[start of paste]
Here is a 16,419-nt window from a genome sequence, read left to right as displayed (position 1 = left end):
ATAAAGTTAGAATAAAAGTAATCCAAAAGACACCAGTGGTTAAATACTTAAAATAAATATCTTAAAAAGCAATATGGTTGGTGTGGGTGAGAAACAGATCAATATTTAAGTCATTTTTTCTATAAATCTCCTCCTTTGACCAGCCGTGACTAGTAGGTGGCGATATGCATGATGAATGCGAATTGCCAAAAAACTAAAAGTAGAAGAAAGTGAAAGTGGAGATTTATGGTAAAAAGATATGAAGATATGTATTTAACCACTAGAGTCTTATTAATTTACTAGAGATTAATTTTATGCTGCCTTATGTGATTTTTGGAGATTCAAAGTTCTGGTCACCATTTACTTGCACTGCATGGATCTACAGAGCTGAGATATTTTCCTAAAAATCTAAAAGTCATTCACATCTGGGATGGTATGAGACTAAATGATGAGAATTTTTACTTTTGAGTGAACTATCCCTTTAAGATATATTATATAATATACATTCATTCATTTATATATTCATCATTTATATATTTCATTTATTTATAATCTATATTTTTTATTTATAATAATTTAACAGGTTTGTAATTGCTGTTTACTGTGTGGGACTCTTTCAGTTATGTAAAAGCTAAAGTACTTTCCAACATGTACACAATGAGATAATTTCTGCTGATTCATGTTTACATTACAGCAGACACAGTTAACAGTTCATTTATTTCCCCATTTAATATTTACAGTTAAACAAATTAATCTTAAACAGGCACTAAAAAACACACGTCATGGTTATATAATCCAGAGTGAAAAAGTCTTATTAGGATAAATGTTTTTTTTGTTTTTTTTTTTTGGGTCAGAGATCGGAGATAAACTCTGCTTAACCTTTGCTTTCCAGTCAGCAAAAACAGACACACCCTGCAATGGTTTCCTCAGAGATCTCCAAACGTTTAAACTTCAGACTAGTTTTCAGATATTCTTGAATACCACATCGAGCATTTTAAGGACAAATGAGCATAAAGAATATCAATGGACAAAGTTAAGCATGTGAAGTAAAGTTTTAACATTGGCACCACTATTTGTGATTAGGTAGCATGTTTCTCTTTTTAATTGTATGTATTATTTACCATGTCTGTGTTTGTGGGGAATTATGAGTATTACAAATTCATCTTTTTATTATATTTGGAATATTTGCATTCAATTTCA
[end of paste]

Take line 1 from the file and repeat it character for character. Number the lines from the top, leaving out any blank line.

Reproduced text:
Here is a 16,419-nt window from a genome sequence, read left to right as displayed (position 1 = left end):